you are pregnant - During pregnancy, hormone changes can cause lead stored for years in a woman's
         bones to be released into the blood. This lead probably won't affect the mother, but could pose risks for
         an unborn baby -
Understanding lead poisoning.

 
If your drinking water has not been tested for lead (particularly if you notice
    
blue/green staining), or if it does contain lead, seriously consider taking the following
     precautions.
    Install one of the several treatment methods that are effective at removing lead: activated carbon filtration, ion exchange resins, reverse osmosis, or distillation (make certain filters are NSF certified to remove lead). 

    If you remove the lead from your drinking water, you do not have to worry about the other precautions below.  There are water treatments that remove only lead, however.  if you make the decision to remove lead you might want to look at a more comprehensive treatment solution that would protect against a wider range of contaminants as well as lead.  

    If the water has not been used in a particular faucet for six hours or longer, run the cold
        water tap until the water is noticeably colder, about a minute, to "flush" the pipes. The
        longer water has been sitting in your home's pipes, the more lead and other dissolved
        metals the water may contain.  Buildings built prior to about 1930 may have service
        connectors made of lead. Letting the water run for an extra 15 seconds after it cools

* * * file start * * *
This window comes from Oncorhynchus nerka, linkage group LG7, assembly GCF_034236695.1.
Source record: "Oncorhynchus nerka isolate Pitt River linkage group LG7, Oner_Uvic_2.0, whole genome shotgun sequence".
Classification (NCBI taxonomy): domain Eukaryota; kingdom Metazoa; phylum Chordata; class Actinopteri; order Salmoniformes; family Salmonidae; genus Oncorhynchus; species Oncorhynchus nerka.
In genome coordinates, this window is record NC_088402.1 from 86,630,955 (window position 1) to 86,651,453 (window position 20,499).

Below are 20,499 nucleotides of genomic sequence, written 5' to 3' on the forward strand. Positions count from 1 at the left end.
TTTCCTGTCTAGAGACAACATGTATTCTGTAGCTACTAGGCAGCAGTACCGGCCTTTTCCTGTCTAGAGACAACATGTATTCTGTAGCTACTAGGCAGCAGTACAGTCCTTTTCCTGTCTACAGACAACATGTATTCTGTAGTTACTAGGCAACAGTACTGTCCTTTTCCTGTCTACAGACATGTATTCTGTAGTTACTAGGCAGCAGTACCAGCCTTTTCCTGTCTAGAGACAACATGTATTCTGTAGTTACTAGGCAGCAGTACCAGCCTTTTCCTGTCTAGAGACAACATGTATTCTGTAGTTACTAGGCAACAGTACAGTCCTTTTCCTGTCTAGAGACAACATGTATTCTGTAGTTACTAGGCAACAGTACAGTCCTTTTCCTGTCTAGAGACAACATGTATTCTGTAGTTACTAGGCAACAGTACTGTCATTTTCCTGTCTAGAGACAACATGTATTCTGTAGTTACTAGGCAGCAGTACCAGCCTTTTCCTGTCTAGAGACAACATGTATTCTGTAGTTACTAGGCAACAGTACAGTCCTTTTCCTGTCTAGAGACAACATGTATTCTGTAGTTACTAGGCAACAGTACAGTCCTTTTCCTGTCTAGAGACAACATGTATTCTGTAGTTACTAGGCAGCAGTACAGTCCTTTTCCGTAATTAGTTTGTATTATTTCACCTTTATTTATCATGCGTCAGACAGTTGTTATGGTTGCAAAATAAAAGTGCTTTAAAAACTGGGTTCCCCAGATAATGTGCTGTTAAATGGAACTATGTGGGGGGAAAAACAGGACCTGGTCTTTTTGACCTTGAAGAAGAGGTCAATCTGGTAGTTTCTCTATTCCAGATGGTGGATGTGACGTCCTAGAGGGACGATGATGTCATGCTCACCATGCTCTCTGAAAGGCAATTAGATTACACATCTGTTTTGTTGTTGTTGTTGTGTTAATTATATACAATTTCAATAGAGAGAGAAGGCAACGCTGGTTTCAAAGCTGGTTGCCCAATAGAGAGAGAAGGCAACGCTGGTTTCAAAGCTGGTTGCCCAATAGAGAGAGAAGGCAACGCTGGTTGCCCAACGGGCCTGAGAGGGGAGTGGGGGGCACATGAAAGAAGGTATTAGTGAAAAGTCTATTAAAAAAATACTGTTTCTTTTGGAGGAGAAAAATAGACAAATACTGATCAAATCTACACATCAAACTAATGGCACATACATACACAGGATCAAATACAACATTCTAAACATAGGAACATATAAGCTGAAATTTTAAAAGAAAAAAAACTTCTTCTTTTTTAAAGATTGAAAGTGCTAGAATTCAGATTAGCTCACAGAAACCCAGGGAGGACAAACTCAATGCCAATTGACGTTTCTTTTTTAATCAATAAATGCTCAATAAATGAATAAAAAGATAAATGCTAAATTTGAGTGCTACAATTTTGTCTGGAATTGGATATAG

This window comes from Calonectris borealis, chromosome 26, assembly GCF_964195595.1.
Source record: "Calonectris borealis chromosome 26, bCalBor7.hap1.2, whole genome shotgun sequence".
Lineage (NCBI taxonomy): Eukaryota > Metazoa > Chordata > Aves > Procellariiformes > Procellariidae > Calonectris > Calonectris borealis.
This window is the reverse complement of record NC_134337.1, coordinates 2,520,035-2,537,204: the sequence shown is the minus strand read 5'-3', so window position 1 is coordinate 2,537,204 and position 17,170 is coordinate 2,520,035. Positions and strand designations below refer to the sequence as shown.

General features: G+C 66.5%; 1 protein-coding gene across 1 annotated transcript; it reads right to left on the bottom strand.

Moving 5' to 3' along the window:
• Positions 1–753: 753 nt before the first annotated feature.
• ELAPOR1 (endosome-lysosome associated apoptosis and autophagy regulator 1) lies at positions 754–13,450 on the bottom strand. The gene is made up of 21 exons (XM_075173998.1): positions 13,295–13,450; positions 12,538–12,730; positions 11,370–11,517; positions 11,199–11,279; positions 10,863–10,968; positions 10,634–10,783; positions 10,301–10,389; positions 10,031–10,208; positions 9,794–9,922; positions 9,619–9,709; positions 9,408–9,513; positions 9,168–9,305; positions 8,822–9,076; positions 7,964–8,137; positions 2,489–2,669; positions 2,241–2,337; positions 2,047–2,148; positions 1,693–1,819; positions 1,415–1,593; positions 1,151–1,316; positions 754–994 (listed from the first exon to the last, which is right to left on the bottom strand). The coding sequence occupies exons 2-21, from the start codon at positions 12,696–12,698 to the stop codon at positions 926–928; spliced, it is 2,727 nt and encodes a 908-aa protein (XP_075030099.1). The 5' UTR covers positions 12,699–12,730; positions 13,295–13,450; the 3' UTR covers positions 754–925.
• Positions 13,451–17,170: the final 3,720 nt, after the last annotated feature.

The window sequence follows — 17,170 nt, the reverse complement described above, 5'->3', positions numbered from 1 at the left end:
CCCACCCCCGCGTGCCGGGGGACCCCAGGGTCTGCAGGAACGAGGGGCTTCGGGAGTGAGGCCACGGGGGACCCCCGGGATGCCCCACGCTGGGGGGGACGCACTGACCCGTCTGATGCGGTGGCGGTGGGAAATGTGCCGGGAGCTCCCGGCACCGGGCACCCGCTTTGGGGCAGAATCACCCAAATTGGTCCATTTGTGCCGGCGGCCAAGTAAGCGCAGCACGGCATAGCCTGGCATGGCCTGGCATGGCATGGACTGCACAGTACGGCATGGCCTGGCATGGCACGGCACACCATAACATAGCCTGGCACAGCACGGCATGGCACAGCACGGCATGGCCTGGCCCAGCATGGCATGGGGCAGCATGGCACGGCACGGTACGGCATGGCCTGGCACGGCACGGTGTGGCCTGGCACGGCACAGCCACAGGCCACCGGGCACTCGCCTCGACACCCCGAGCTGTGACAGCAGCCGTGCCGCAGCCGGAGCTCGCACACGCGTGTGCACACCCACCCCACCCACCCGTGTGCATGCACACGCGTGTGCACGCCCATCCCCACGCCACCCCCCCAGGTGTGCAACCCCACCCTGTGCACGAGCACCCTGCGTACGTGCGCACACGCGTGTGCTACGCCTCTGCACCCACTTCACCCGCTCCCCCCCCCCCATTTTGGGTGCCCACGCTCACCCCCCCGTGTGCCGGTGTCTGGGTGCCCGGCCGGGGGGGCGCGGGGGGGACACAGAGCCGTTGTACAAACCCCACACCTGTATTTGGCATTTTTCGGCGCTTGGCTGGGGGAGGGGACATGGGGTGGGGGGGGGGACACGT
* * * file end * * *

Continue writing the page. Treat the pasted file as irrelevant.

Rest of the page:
should also flush this service connector.  You may wish to fill water bottles and store them
        in the refrigerator for later use after flushing the water lines.   Flushing may not be
        effective in a high-rise building.
     
    Use only cold water for drinking, cooking, and especially making baby formula. Hot
        water dissolves materials better than cold water and thus may contain higher levels of
        lead.
     
    Frequently clean the screens and aerators in faucets to remove captured lead particles.
    If building or remodeling, only use "lead free" piping and materials for plumbing.  Still, as
        noted above, even "lead free" brass fixtures probably have traces of lead in them.
     
    If you are served by a public water system contact your supplier and ask whether or not
        the supply system contains lead piping, and whether your water is corrosive. If either
        answer is yes, ask what steps the supplier is taking to deal with the problem of lead
        contamination.
     

An adequate calcium intake can help protect against lead poisoning.  It has been observed in
    animals and humans that both the absorption and retention of lead decreases as calcium
    intake increases. Many children at risk for exposure to excess lead are also those who live at
    the poverty level, and may consume a diet with insufficient calcium. Therefore, increasing
    consumption of low-cost, calcium rich foods can reduce the severity of the effects of lead
    exposure.  The RDA for calcium for children ages 1 to 10 is 800 mg per day.
  
 
    Nutrition and Childhood Lead PoisoningFrom another source, dietary calcium may also help
    prevent the transfer of lead from a pregnant women to her developing fetus.

* Please be advised that the information on this page and on this site is for general educational information only and is NOT
    intended to make any specific health claims or recommend any specific treatment method or preventative advice for any
    health issue or problem.  Consult your physician or a health specialist for specific steps to take for your specific health or
    nutrition requirements!